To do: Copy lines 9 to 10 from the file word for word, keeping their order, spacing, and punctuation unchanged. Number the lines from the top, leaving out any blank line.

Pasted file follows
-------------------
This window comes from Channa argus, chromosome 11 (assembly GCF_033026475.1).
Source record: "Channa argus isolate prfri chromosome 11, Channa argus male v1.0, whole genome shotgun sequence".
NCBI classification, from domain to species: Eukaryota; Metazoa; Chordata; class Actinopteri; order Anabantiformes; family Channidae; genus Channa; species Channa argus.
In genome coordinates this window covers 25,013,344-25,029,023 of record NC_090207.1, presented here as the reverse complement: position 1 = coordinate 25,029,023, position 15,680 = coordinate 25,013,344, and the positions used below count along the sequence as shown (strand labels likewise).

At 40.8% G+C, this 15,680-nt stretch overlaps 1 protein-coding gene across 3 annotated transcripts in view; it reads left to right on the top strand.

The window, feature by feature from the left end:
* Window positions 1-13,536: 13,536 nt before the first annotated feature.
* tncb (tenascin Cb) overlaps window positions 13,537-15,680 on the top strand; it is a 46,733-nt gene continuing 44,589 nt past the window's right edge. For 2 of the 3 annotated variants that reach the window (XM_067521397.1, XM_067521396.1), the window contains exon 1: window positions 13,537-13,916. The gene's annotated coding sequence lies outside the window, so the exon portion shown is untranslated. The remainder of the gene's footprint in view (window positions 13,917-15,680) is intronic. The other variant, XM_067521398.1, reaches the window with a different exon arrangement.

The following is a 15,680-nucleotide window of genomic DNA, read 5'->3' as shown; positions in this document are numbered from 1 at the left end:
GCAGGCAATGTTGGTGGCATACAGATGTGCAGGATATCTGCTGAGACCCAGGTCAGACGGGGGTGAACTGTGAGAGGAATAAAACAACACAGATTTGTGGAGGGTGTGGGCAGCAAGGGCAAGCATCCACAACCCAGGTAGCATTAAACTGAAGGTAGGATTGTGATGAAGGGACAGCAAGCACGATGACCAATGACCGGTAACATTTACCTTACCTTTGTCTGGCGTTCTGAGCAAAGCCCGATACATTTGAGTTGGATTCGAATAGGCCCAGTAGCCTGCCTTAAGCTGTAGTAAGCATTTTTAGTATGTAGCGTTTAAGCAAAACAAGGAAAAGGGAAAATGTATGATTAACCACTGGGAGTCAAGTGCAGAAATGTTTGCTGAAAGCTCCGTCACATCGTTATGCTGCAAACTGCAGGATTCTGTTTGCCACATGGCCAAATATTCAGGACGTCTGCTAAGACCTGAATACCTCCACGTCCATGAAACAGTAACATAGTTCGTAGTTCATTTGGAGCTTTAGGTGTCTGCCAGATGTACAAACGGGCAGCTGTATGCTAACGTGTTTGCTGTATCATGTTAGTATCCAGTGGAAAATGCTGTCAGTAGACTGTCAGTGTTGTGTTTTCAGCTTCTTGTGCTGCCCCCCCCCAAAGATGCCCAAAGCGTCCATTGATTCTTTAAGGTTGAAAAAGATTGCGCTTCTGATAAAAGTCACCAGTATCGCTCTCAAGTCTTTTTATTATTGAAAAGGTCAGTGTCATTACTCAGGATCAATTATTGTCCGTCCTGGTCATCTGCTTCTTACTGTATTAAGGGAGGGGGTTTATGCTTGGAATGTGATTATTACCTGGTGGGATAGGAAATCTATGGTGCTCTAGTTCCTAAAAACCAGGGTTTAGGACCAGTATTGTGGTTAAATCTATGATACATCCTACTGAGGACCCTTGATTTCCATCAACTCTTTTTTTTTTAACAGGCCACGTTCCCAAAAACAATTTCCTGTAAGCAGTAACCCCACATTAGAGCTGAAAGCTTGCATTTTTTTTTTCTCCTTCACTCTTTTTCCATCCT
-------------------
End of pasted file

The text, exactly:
The following is a 15,680-nucleotide window of genomic DNA, read 5'->3' as shown; positions in this document are numbered from 1 at the left end:
GCAGGCAATGTTGGTGGCATACAGATGTGCAGGATATCTGCTGAGACCCAGGTCAGACGGGGGTGAACTGTGAGAGGAATAAAACAACACAGATTTGTGGAGGGTGTGGGCAGCAAGGGCAAGCATCCACAACCCAGGTAGCATTAAACTGAAGGTAGGATTGTGATGAAGGGACAGCAAGCACGATGACCAATGACCGGTAACATTTACCTTACCTTTGTCTGGCGTTCTGAGCAAAGCCCGATACATTTGAGTTGGATTCGAATAGGCCCAGTAGCCTGCCTTAAGCTGTAGTAAGCATTTTTAGTATGTAGCGTTTAAGCAAAACAAGGAAAAGGGAAAATGTATGATTAACCACTGGGAGTCAAGTGCAGAAATGTTTGCTGAAAGCTCCGTCACATCGTTATGCTGCAAACTGCAGGATTCTGTTTGCCACATGGCCAAATATTCAGGACGTCTGCTAAGACCTGAATACCTCCACGTCCATGAAACAGTAACATAGTTCGTAGTTCATTTGGAGCTTTAGGTGTCTGCCAGATGTACAAACGGGCAGCTGTATGCTAACGTGTTTGCTGTATCATGTTAGTATCCAGTGGAAAATGCTGTCAGTAGACTGTCAGTGTTGTGTTTTCAGCTTCTTGTGCTGCCCCCCCCCAAAGATGCCCAAAGCGTCCATTGATTCTTTAAGGTTGAAAAAGATTGCGCTTCTGATAAAAGTCACCAGTATCGCTCTCAAGTCTTTTTATTATTGAAAAGGTCAGTGTCATTACTCAGGATCAATTATTGTCCGTCCTGGTCATCTGCTTCTTACTGTATTAAGGGAGGGGGTTTATGCTTGGAATGTGATTATTACCTGGTGGGATAGGAAATCTATGGTGCTCTAGTTCCTAAAAACCAGGGTTTAGGACCAGTATTGTGGTTAAATCTATGATACATCCTACTGAGGACCCTTGATTTCCATCAACTCTTTTTTTTTTAACAGGCCACGTTCCCAAAAACAATTTCCTGTAAGCAGTAACCCCACATTAGAGCTGAAAGCTTGCATTTTTTTTTTCTCCTTCACTCTTTTTCCATCCT